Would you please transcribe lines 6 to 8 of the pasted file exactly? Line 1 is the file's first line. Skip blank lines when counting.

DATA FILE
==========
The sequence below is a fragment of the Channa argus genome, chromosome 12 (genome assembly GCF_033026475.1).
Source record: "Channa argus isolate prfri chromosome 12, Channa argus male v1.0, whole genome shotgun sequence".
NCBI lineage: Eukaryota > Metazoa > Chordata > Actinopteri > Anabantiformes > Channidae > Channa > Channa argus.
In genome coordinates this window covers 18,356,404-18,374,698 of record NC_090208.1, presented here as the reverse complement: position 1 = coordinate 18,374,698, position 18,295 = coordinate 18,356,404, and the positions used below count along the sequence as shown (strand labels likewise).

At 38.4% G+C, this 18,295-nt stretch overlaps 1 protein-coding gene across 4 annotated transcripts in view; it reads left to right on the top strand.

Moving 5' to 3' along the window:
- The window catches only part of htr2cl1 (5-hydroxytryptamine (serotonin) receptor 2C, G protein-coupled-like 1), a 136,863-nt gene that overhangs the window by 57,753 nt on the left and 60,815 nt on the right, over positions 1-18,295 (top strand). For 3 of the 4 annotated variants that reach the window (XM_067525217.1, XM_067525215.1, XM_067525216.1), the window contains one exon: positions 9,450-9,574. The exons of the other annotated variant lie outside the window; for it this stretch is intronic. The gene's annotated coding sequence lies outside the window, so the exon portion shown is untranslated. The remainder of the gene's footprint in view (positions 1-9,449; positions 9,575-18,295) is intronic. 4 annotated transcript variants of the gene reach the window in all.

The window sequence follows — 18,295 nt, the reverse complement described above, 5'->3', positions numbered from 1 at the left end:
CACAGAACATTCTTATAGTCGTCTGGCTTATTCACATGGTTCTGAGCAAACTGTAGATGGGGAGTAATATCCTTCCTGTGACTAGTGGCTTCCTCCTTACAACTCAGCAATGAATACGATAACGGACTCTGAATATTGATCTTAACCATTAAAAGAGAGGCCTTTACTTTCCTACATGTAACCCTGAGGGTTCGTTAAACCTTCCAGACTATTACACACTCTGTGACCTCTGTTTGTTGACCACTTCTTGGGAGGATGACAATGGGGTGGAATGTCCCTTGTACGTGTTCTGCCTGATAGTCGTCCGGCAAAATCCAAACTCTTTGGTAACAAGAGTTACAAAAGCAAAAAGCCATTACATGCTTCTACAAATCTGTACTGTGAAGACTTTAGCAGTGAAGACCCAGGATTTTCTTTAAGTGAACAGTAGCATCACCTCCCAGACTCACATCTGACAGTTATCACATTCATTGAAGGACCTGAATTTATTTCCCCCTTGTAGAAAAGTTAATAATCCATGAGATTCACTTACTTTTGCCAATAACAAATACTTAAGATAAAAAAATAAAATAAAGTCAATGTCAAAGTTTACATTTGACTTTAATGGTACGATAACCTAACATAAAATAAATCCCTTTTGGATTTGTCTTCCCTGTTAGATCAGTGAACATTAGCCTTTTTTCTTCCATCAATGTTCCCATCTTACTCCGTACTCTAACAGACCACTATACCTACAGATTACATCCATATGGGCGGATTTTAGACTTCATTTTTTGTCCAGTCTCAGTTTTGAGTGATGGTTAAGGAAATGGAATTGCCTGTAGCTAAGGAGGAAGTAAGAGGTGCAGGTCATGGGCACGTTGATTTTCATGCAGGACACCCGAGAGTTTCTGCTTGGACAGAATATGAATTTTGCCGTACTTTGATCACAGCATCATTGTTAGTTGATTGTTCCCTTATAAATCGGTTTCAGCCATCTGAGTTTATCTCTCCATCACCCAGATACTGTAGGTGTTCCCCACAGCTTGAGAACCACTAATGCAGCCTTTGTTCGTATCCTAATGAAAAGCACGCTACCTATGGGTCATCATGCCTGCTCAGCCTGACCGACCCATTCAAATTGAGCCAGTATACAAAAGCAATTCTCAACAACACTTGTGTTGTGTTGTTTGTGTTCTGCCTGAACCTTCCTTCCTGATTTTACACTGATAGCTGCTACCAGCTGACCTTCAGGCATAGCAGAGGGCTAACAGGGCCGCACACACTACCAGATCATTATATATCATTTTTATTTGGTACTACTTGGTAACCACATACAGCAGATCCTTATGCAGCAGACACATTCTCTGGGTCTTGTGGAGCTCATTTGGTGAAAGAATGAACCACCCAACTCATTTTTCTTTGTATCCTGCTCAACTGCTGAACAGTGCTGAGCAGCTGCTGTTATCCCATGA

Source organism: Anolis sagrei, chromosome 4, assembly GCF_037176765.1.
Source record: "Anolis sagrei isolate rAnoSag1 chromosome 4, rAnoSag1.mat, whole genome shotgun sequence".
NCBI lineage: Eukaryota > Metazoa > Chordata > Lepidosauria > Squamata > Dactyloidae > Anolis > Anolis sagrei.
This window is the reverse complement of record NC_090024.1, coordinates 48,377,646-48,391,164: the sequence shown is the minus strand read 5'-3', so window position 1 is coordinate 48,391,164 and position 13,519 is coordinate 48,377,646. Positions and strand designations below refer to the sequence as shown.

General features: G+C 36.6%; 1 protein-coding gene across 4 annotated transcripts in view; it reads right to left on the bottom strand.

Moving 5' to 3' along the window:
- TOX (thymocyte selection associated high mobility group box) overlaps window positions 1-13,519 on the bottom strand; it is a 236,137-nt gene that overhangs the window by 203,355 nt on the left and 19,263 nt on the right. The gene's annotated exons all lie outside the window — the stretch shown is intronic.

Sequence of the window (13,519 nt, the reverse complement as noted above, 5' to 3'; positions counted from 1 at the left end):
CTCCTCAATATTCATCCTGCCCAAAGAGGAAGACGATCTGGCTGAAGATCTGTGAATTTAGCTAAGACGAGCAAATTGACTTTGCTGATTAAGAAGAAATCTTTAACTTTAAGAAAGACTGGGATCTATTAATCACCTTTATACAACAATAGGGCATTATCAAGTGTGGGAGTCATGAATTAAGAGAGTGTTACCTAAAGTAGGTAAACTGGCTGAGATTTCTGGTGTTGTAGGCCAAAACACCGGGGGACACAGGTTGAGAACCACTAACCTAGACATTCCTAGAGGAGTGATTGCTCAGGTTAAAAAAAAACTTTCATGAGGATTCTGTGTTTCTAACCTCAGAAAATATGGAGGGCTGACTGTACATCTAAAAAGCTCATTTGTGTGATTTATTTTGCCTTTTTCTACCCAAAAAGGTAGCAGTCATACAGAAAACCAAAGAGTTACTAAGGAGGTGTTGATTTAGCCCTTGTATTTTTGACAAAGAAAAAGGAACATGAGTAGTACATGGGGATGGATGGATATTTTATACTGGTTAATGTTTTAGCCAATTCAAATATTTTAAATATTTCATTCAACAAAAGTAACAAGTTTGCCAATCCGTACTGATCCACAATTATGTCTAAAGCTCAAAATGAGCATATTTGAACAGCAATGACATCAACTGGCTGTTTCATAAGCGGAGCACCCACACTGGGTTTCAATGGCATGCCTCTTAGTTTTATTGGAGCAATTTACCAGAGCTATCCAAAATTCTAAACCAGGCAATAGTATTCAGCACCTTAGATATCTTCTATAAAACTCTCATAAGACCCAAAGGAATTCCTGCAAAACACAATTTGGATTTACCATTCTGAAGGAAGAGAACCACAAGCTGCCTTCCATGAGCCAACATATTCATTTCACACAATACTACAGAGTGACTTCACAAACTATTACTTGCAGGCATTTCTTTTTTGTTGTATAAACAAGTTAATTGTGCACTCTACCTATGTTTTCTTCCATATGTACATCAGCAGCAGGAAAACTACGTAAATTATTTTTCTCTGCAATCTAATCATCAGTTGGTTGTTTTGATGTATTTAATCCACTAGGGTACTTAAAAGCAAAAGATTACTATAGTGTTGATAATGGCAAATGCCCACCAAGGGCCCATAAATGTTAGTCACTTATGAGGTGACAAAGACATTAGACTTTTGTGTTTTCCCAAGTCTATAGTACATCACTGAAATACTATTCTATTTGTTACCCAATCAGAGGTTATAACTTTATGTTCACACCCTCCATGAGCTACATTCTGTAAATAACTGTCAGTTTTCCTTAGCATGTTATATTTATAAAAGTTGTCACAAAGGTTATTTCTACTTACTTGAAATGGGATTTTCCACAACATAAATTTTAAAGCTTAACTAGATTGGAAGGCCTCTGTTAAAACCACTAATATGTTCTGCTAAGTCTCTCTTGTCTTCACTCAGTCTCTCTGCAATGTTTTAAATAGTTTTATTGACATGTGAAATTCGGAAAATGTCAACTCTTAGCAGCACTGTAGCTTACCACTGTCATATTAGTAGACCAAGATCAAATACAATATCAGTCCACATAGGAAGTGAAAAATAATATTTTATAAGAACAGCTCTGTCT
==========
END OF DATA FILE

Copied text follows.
Moving 5' to 3' along the window:
- The window catches only part of htr2cl1 (5-hydroxytryptamine (serotonin) receptor 2C, G protein-coupled-like 1), a 136,863-nt gene that overhangs the window by 57,753 nt on the left and 60,815 nt on the right, over positions 1-18,295 (top strand). For 3 of the 4 annotated variants that reach the window (XM_067525217.1, XM_067525215.1, XM_067525216.1), the window contains one exon: positions 9,450-9,574. The exons of the other annotated variant lie outside the window; for it this stretch is intronic. The gene's annotated coding sequence lies outside the window, so the exon portion shown is untranslated. The remainder of the gene's footprint in view (positions 1-9,449; positions 9,575-18,295) is intronic. 4 annotated transcript variants of the gene reach the window in all.

The window sequence follows — 18,295 nt, the reverse complement described above, 5'->3', positions numbered from 1 at the left end: